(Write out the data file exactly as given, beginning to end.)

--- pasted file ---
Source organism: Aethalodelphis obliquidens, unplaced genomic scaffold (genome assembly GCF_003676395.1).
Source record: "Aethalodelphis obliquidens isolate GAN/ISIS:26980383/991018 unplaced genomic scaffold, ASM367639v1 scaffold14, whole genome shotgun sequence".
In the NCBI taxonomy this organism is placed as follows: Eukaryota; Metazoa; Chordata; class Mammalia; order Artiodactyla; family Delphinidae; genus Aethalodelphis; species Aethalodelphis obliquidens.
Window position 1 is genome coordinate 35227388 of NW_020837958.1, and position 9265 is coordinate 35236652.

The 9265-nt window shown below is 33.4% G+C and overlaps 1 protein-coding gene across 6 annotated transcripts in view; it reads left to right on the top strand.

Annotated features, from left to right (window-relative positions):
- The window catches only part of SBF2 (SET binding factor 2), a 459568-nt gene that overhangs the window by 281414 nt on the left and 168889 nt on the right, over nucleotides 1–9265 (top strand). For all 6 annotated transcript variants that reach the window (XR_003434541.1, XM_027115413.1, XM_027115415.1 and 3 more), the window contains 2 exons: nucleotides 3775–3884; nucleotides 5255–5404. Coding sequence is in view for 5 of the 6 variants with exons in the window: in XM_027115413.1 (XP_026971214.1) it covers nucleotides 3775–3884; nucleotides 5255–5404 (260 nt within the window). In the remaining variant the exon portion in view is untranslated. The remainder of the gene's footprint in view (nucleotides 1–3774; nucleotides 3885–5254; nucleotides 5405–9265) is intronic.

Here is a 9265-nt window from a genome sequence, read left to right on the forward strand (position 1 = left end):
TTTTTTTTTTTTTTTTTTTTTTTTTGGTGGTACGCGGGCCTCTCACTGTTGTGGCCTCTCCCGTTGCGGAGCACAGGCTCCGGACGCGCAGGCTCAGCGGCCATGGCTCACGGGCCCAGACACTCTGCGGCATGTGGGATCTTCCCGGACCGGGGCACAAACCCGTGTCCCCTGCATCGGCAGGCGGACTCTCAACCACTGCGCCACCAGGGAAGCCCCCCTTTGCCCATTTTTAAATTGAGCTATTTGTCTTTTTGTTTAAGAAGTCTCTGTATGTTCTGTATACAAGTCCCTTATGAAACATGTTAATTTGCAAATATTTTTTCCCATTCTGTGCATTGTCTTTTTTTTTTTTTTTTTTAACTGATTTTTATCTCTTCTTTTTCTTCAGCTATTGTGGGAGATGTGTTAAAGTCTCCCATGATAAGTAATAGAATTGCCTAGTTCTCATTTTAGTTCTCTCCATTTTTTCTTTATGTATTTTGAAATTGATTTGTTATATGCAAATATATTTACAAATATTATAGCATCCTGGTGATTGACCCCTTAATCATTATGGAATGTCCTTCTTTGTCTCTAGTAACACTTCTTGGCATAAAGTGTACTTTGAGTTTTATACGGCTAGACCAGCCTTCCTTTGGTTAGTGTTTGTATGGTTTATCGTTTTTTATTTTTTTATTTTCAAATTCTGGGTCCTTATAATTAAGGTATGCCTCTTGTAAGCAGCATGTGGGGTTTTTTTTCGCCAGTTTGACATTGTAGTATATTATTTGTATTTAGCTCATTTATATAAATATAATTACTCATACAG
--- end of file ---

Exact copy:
Source organism: Aethalodelphis obliquidens, unplaced genomic scaffold (genome assembly GCF_003676395.1).
Source record: "Aethalodelphis obliquidens isolate GAN/ISIS:26980383/991018 unplaced genomic scaffold, ASM367639v1 scaffold14, whole genome shotgun sequence".
In the NCBI taxonomy this organism is placed as follows: Eukaryota; Metazoa; Chordata; class Mammalia; order Artiodactyla; family Delphinidae; genus Aethalodelphis; species Aethalodelphis obliquidens.
Window position 1 is genome coordinate 35227388 of NW_020837958.1, and position 9265 is coordinate 35236652.

The 9265-nt window shown below is 33.4% G+C and overlaps 1 protein-coding gene across 6 annotated transcripts in view; it reads left to right on the top strand.

Annotated features, from left to right (window-relative positions):
- The window catches only part of SBF2 (SET binding factor 2), a 459568-nt gene that overhangs the window by 281414 nt on the left and 168889 nt on the right, over nucleotides 1–9265 (top strand). For all 6 annotated transcript variants that reach the window (XR_003434541.1, XM_027115413.1, XM_027115415.1 and 3 more), the window contains 2 exons: nucleotides 3775–3884; nucleotides 5255–5404. Coding sequence is in view for 5 of the 6 variants with exons in the window: in XM_027115413.1 (XP_026971214.1) it covers nucleotides 3775–3884; nucleotides 5255–5404 (260 nt within the window). In the remaining variant the exon portion in view is untranslated. The remainder of the gene's footprint in view (nucleotides 1–3774; nucleotides 3885–5254; nucleotides 5405–9265) is intronic.

Here is a 9265-nt window from a genome sequence, read left to right on the forward strand (position 1 = left end):
TTTTTTTTTTTTTTTTTTTTTTTTTGGTGGTACGCGGGCCTCTCACTGTTGTGGCCTCTCCCGTTGCGGAGCACAGGCTCCGGACGCGCAGGCTCAGCGGCCATGGCTCACGGGCCCAGACACTCTGCGGCATGTGGGATCTTCCCGGACCGGGGCACAAACCCGTGTCCCCTGCATCGGCAGGCGGACTCTCAACCACTGCGCCACCAGGGAAGCCCCCCTTTGCCCATTTTTAAATTGAGCTATTTGTCTTTTTGTTTAAGAAGTCTCTGTATGTTCTGTATACAAGTCCCTTATGAAACATGTTAATTTGCAAATATTTTTTCCCATTCTGTGCATTGTCTTTTTTTTTTTTTTTTTTAACTGATTTTTATCTCTTCTTTTTCTTCAGCTATTGTGGGAGATGTGTTAAAGTCTCCCATGATAAGTAATAGAATTGCCTAGTTCTCATTTTAGTTCTCTCCATTTTTTCTTTATGTATTTTGAAATTGATTTGTTATATGCAAATATATTTACAAATATTATAGCATCCTGGTGATTGACCCCTTAATCATTATGGAATGTCCTTCTTTGTCTCTAGTAACACTTCTTGGCATAAAGTGTACTTTGAGTTTTATACGGCTAGACCAGCCTTCCTTTGGTTAGTGTTTGTATGGTTTATCGTTTTTTATTTTTTTATTTTCAAATTCTGGGTCCTTATAATTAAGGTATGCCTCTTGTAAGCAGCATGTGGGGTTTTTTTTCGCCAGTTTGACATTGTAGTATATTATTTGTATTTAGCTCATTTATATAAATATAATTACTCATACAG